Kimme R. Bryce, Area Specialist for USDA Rural Development, was at the market giving out information packets on grants available to the farmers and producers. A representative from the Economic Development Authority was also providing information. For details on the USDA-RD Value-Added grant program, contact your local USDA-RD office or visit www.rurdev.usda.gov/PR_Home.html.
U.S. Department of Agriculture (USDA) Secretary, Tom Vilsack, announced grants to support small, socially disadvantaged agriculture producers across the U.S. In the Caribbean Area, Cooperativa De Ganaderos De Carne De Res received a $123,800 grant to develop a marketing plan, provide legal assistance, and animal health and humane treatment training.
These grant awards are part of the USDA’s efforts to strengthen the rural economy. “These grants will help socially-disadvantaged business owners get the tools they need to succeed and expand markets across the nation,” said Secretary Vilsack. “This funding is an example of the Obama Administration’s dedication to the economic stability of rural communities throughout the country.” Funding is provided through USDA’s Small Socially Disadvantaged Producer Grant program, which offers technical assistance to help producers develop new markets and grow their operations. For details on the program, please visit http://www.rurdev.usda.gov/BCP_SSDPG.html.
USDA awarded $52 million in grants this summer to support America’s specialty crop producers through the 2013 Specialty Crop Block Grant (SCBG) Program. Block grants were awarded to 54 U.S. states and territories, including Puerto Rico. The grants will assist producers of fresh fruits and vegetables and help strengthen markets for specialty crops such as fruits, vegetables, tree nuts, dried fruits, horticulture, and nursery crops, including floriculture.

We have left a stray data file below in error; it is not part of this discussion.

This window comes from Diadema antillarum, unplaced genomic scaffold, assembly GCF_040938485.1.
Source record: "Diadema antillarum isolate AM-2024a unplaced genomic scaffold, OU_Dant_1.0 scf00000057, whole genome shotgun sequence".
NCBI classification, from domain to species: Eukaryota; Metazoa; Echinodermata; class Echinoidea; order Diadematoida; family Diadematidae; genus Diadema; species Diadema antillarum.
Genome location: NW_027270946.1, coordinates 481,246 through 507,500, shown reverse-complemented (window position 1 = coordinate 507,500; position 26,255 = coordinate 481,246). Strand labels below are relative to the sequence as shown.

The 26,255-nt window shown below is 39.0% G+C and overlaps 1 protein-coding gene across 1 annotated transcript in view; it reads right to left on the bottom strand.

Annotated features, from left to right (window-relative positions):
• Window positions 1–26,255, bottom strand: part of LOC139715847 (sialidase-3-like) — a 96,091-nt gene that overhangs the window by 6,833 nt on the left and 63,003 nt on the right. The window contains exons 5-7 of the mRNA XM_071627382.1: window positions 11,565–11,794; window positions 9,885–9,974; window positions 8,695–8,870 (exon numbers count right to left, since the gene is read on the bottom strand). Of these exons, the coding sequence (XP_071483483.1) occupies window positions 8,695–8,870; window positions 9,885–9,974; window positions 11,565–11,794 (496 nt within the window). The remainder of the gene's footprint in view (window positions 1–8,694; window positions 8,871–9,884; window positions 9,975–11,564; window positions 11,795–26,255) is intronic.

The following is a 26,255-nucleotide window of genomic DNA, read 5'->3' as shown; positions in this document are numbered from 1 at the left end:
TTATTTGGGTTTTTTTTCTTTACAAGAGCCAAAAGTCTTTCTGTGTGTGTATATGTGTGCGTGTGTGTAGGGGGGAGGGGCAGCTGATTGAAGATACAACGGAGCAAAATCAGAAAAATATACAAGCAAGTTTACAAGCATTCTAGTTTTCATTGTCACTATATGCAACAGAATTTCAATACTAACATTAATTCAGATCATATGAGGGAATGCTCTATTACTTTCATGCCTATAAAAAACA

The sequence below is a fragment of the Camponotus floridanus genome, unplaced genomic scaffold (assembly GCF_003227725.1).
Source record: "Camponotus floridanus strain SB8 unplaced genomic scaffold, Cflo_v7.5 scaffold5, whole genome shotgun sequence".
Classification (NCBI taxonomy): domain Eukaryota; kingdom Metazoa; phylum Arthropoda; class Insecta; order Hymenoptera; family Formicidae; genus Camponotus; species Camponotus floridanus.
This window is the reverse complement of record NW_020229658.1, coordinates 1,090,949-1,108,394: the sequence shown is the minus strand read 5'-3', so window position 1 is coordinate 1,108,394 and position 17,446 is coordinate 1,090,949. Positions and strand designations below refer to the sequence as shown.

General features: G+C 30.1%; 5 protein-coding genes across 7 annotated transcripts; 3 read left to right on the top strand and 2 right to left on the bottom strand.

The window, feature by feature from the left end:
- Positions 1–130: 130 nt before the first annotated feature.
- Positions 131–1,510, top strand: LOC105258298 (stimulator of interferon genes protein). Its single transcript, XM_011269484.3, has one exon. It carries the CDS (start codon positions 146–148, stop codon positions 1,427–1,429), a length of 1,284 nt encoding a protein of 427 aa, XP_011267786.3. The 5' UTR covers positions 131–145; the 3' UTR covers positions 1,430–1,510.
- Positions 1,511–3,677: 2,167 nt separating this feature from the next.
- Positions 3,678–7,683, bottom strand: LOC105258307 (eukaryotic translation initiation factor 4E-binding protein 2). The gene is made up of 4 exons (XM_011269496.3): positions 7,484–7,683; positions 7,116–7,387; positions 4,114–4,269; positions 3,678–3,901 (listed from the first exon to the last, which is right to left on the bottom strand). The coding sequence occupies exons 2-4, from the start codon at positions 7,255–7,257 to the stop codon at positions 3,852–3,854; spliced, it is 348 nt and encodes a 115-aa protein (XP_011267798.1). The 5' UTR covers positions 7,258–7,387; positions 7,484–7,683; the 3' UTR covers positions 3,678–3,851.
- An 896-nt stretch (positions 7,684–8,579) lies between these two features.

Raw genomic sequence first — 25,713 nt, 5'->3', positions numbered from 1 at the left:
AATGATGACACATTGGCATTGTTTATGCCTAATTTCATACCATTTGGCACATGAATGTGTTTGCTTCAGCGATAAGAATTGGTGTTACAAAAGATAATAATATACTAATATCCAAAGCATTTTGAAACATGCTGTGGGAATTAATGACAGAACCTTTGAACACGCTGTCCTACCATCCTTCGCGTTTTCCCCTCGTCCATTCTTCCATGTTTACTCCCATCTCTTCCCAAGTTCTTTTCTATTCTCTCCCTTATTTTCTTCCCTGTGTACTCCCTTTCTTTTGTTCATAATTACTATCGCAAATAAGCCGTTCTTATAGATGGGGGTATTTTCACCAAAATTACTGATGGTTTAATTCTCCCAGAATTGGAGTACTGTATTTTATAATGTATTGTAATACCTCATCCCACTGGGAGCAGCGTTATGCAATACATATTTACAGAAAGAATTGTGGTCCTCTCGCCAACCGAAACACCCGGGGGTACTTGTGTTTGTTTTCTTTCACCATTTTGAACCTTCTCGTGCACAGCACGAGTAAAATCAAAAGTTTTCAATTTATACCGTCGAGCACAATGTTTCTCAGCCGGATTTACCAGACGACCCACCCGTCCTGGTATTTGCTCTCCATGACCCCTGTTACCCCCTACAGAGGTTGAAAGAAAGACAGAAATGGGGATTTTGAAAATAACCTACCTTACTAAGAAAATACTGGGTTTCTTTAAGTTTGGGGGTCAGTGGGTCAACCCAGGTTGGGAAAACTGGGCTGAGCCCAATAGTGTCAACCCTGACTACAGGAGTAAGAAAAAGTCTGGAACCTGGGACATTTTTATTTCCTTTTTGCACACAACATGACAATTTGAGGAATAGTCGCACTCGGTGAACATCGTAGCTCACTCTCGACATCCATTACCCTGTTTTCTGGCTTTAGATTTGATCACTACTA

“These investments will strengthen rural American communities by supporting local and regional markets and improving access to fresh, high quality fruits and vegetables for millions of Americans,” said Secretary Vilsack. “These grants also help growers make food safety enhancements, solve research needs, and make better informed decisions to increase profitability and sustainability.”
Eight grants totaling $352,290 were awarded to the PR Department of Agriculture to:
- Increase specialty crop sales by improving food safety through training and mentoring programs for specialty crop producers;
- Increase local specialty crop sales by implementing a large-scale promotional campaign including television, radio and print advertisements supporting specialty crops under the Delpais brand. Matching funds will be used to cover the cost of the inclusion of non-specialty crops;
Increase international sales of Puerto Rico’s coffee by supporting at least two coffee producers’ participation in Specialty Coffee Association of Europe trade shows and export promotion activities;
Increase production of local leafy green vegetables in schools and increase consumption of local leafy greens by school children by providing food safety training to producers and nutrition education in schools;
Partner with Apiarios Caraballo to increase honey production and increase vegetable producers’ yields by providing beehives and beekeeping training to potential beekeepers and existing vegetable growers;
Partner with Nuestra Escuela, Inc. to develop a new generation of farmers by educating at-risk youth from Vieques in fruit and vegetable farming techniques through a formalized hands-on training program;